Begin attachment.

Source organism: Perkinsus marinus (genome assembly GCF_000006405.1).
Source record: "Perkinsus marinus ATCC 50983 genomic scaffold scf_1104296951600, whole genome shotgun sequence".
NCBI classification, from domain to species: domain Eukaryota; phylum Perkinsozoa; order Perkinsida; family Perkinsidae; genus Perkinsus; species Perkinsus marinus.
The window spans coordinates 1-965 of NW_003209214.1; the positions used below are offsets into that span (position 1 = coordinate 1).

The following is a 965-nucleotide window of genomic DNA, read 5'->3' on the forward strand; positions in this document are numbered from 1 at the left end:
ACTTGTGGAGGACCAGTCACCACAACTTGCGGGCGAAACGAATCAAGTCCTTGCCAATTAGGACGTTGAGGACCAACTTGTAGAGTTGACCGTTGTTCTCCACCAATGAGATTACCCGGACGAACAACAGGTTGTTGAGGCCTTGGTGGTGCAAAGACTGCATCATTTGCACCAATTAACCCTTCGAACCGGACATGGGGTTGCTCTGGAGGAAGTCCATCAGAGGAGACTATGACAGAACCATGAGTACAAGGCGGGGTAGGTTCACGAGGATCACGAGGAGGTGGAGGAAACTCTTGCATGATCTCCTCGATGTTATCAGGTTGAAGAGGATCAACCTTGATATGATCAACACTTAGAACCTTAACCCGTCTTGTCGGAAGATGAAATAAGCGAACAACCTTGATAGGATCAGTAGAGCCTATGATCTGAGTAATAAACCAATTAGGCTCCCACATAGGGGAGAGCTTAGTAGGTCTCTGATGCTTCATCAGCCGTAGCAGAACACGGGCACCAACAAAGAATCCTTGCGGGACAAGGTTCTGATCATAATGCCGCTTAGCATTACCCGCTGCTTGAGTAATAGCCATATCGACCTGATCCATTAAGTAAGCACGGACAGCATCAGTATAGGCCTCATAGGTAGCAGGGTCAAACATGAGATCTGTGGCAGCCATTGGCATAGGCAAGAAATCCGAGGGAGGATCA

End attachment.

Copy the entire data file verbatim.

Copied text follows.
Source organism: Perkinsus marinus (genome assembly GCF_000006405.1).
Source record: "Perkinsus marinus ATCC 50983 genomic scaffold scf_1104296951600, whole genome shotgun sequence".
NCBI classification, from domain to species: domain Eukaryota; phylum Perkinsozoa; order Perkinsida; family Perkinsidae; genus Perkinsus; species Perkinsus marinus.
The window spans coordinates 1-965 of NW_003209214.1; the positions used below are offsets into that span (position 1 = coordinate 1).

The following is a 965-nucleotide window of genomic DNA, read 5'->3' on the forward strand; positions in this document are numbered from 1 at the left end:
ACTTGTGGAGGACCAGTCACCACAACTTGCGGGCGAAACGAATCAAGTCCTTGCCAATTAGGACGTTGAGGACCAACTTGTAGAGTTGACCGTTGTTCTCCACCAATGAGATTACCCGGACGAACAACAGGTTGTTGAGGCCTTGGTGGTGCAAAGACTGCATCATTTGCACCAATTAACCCTTCGAACCGGACATGGGGTTGCTCTGGAGGAAGTCCATCAGAGGAGACTATGACAGAACCATGAGTACAAGGCGGGGTAGGTTCACGAGGATCACGAGGAGGTGGAGGAAACTCTTGCATGATCTCCTCGATGTTATCAGGTTGAAGAGGATCAACCTTGATATGATCAACACTTAGAACCTTAACCCGTCTTGTCGGAAGATGAAATAAGCGAACAACCTTGATAGGATCAGTAGAGCCTATGATCTGAGTAATAAACCAATTAGGCTCCCACATAGGGGAGAGCTTAGTAGGTCTCTGATGCTTCATCAGCCGTAGCAGAACACGGGCACCAACAAAGAATCCTTGCGGGACAAGGTTCTGATCATAATGCCGCTTAGCATTACCCGCTGCTTGAGTAATAGCCATATCGACCTGATCCATTAAGTAAGCACGGACAGCATCAGTATAGGCCTCATAGGTAGCAGGGTCAAACATGAGATCTGTGGCAGCCATTGGCATAGGCAAGAAATCCGAGGGAGGATCA